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Setting New Standards In Electro-Optical Testing

A Spectral Camera Makes All the Difference

Is it a Gas or a Dust Cloud?

The sky is a large blackbody radiation source. The emitted sky radiation covers all electromagnetic spectrum including the absorption wavelengths of a R-134a gas. The above infrared picture shows an image of a cloud. It can be a dust cloud that reflects the sky radiation or a target gas. CI Systems’ spectral gas imagers can reveal the answer in seconds, without any prior knowledge. In this case it was a R-134a gas. CI Systems’ spectral gas imagers are designed to identify target gas clouds.  The explanation below describes the main difference between a FLIR camera and CI Systems’ gas imager.

A Single Filter-Based FLIR Camera

In the traditional type of infrared camera for gas detection, the focal plane array is tuned to a very narrow spectral region where the gas has a strong absorption line, so that it can be detected and visualized. This tuning is done by a built-in filter mounted inside the IR camera dewar. Once the filter is chosen and mounted it cannot be changed.

This technique limits the systems flexibility in the sense that different gases with an absorption feature in the same spectral range of the filter cannot be distinguished among themselves.The diagrammatic figure on the left side illustrates a situation of false alarm. A dust cloud that reflects the sky is seen by a single band IR camera as a cloud of target gas.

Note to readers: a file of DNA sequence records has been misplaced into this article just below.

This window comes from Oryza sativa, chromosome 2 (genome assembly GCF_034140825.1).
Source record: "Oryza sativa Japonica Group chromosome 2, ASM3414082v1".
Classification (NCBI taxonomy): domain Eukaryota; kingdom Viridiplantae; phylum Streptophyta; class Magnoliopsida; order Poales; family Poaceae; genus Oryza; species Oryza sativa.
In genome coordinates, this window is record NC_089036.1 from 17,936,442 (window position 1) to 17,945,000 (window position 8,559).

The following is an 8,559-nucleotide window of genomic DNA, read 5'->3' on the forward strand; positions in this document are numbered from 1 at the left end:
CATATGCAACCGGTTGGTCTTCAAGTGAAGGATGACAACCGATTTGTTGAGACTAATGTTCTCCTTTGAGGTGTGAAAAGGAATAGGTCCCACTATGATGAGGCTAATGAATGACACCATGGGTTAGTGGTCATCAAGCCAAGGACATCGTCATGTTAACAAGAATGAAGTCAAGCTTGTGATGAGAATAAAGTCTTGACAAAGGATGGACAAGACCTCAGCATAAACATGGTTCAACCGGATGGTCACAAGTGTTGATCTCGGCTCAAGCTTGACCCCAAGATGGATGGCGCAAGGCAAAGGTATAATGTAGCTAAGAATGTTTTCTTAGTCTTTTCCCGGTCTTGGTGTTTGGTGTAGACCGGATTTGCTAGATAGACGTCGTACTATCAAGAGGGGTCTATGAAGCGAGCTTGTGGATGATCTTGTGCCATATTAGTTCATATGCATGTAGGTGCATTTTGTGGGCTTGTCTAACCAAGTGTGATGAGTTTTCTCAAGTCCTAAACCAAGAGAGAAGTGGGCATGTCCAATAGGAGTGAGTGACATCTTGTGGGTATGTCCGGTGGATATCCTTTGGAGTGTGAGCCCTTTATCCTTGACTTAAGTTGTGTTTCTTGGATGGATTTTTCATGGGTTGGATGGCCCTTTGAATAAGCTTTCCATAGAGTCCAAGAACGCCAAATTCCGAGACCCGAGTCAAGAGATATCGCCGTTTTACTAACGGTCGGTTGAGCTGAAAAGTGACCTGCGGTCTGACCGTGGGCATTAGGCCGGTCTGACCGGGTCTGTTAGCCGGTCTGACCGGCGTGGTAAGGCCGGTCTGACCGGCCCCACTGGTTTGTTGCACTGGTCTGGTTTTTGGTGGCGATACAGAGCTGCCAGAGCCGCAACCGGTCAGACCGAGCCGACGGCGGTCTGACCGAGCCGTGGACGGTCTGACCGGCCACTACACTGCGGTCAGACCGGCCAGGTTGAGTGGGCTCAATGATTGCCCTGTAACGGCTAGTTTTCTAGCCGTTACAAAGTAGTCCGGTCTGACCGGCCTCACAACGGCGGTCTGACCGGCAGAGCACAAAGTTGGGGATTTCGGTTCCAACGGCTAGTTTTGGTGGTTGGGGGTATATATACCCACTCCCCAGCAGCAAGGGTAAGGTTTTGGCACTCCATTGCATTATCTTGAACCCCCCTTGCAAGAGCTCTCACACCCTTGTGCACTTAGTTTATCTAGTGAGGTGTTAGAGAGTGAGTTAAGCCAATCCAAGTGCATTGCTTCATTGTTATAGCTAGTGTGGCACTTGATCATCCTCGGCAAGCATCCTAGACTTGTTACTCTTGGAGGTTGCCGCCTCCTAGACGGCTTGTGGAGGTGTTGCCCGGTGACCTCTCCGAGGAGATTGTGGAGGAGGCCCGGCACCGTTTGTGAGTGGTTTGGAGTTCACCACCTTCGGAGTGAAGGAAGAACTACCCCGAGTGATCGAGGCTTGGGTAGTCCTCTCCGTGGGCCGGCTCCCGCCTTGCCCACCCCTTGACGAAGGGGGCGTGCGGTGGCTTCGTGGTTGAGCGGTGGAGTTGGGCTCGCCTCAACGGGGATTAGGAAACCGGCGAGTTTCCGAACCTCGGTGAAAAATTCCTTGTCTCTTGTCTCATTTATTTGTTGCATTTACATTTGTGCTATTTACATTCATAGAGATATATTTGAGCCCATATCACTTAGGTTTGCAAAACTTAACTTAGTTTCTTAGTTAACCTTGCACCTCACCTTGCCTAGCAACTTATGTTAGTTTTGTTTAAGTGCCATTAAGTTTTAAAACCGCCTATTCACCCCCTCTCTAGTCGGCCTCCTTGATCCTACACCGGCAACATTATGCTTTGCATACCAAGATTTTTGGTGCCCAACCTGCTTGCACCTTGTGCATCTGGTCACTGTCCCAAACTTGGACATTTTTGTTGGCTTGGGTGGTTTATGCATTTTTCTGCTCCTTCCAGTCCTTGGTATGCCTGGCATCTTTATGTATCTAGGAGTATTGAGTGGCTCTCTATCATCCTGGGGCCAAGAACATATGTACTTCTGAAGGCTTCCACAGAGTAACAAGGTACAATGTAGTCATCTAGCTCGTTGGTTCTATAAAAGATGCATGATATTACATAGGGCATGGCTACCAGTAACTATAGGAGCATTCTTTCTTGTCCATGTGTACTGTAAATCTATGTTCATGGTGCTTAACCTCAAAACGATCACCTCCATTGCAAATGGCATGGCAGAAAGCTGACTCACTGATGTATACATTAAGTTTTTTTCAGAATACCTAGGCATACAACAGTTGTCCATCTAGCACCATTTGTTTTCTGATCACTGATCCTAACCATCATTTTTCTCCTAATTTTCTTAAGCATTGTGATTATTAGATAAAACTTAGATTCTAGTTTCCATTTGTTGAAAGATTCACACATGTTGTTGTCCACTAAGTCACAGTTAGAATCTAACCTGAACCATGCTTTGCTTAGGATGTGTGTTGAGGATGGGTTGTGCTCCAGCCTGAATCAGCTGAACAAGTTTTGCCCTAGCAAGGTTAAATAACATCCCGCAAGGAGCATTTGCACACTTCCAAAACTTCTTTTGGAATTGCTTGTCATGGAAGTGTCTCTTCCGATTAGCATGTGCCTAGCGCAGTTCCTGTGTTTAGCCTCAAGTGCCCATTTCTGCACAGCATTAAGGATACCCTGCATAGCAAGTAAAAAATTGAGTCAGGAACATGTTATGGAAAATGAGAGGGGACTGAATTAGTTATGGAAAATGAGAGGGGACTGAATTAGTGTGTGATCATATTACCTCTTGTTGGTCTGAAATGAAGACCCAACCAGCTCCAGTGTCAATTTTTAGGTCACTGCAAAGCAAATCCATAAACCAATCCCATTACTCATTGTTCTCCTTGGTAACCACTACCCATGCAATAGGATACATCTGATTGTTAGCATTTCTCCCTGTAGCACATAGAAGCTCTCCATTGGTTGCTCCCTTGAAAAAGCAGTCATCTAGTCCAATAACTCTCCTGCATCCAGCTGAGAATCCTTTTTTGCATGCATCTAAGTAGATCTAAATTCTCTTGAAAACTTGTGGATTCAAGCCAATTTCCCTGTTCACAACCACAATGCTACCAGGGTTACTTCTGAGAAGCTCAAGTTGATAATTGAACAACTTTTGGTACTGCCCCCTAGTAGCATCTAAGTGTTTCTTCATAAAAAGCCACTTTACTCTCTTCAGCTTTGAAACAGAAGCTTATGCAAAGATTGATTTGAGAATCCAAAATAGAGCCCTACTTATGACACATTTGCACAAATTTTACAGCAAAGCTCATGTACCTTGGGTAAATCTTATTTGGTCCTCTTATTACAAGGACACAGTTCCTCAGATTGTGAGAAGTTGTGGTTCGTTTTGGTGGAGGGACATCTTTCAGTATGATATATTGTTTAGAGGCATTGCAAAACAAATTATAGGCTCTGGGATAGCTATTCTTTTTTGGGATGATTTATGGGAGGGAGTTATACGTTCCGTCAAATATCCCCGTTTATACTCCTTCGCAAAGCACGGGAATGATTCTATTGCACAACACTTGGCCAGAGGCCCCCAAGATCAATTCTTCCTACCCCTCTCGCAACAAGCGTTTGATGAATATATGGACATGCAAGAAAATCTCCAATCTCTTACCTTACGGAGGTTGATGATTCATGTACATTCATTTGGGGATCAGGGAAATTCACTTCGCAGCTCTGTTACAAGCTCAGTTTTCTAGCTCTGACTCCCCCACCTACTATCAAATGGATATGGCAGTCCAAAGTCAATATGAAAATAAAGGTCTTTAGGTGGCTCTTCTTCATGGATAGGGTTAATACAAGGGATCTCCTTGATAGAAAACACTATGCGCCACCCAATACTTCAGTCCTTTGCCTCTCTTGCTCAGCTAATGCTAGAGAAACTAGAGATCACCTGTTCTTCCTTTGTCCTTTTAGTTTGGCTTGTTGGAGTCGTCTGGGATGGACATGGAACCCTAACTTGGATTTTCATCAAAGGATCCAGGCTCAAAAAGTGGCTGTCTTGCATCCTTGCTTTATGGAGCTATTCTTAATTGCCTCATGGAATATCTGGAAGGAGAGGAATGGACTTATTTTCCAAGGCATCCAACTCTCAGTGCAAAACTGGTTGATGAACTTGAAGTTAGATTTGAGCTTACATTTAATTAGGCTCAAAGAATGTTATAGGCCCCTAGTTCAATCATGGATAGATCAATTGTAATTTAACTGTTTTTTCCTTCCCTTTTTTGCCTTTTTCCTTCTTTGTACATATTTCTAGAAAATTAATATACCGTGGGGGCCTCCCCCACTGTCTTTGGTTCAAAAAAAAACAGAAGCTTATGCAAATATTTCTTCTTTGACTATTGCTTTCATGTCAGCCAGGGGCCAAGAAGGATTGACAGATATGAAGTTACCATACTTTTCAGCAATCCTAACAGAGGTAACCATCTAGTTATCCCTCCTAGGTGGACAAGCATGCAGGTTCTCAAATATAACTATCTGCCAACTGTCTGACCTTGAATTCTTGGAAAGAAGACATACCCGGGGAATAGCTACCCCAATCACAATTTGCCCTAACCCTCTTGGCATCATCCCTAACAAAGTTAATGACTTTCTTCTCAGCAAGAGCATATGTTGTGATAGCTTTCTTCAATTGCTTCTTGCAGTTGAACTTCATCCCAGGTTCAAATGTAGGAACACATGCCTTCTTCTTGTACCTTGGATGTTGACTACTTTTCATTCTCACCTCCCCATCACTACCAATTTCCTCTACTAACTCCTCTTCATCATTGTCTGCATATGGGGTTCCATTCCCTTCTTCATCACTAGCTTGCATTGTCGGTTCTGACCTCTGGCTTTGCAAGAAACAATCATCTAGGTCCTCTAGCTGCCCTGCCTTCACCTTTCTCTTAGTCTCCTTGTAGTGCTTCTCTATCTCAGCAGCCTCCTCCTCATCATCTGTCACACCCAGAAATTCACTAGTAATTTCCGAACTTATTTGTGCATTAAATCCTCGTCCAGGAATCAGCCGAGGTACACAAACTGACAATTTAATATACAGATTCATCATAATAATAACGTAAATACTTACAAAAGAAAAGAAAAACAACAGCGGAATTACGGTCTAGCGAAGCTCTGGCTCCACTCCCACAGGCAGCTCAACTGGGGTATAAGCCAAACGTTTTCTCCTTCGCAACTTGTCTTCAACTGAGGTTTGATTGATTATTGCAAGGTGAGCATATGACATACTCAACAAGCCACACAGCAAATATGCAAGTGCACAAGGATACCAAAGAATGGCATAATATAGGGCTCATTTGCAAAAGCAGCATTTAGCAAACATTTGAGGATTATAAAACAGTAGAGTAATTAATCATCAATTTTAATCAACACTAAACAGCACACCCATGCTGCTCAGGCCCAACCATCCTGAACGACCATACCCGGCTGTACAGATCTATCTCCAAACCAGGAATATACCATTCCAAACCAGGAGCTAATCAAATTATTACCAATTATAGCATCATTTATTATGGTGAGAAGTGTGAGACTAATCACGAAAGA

CI Systems’ Spectral Gas Imager - Multiple IR Bands Imaging

An IR camera capable of providing images in a number of spectral bands can better identify a target gas. Spectral scanning or change detection techniques are better able to distinguish between the target gas and its surroundings and one gas from another. Some of the advantages of a multiple IR band imaging over a simple FLIR camera or single wavelength FLIR are:

  •  Enabling unattended gas cloud detection
  •  Significantly improving discrimination
  •  Enabling flexibility at the system level
  •  Significantly improving detection robustness

                                                                                                                                               

Selectivity in the Presence of Interferences 

Though sensitivity is a key parameter for a gas detection camera, it is the selectivity (the ability to discriminate the target gas from interferences to avoid false alarms) that becomes the limiting performance factor in real-world settings.

Traditionally, FLIR gas detection cameras avoid the effect of interferences by measuring the gas absorption either at a single wavelength or over a narrow wavelength region where the target gas absorbs and the “noise gases” do not absorb. This approach has been successful for the detection of gases with a sharp spectral feature and in minimal interference conditions.

In cases when the selectivity is a key parameter to minimize the system’s false alarm rate a gas spectral imager can do a much better job. The capability of a gas spectral imager to resolve the various spectral features of a gas of interest while other gases are present often depends on its Spectral resolution. To a certain limit, the higher the spectral resolution, the higher the selectivity will be. However, trade-offs between the spectral resolution and other important parameters (such as for example measurement time and price) must be considered, when designing a system. The above figure shows the infrared absorption spectra of Propane and Sulfur dioxide. Both are in the same region between 7.2 and 7.7 micrometers and overlap significantly, but their shape is different. CI Systems’ spectral gas imager can do the job. 

The above figure shows the infrared absorption spectra of Propane and Sulfur dioxide. Both are in the same region between 7.2 and 7.7 micrometers and overlap significantly, but their shape is different. CI Systems’ spectral gas imager can do the job. 

Spectral Radiance Model for Gas Imaging in the Field

Choosing a Gas Spectral Imager

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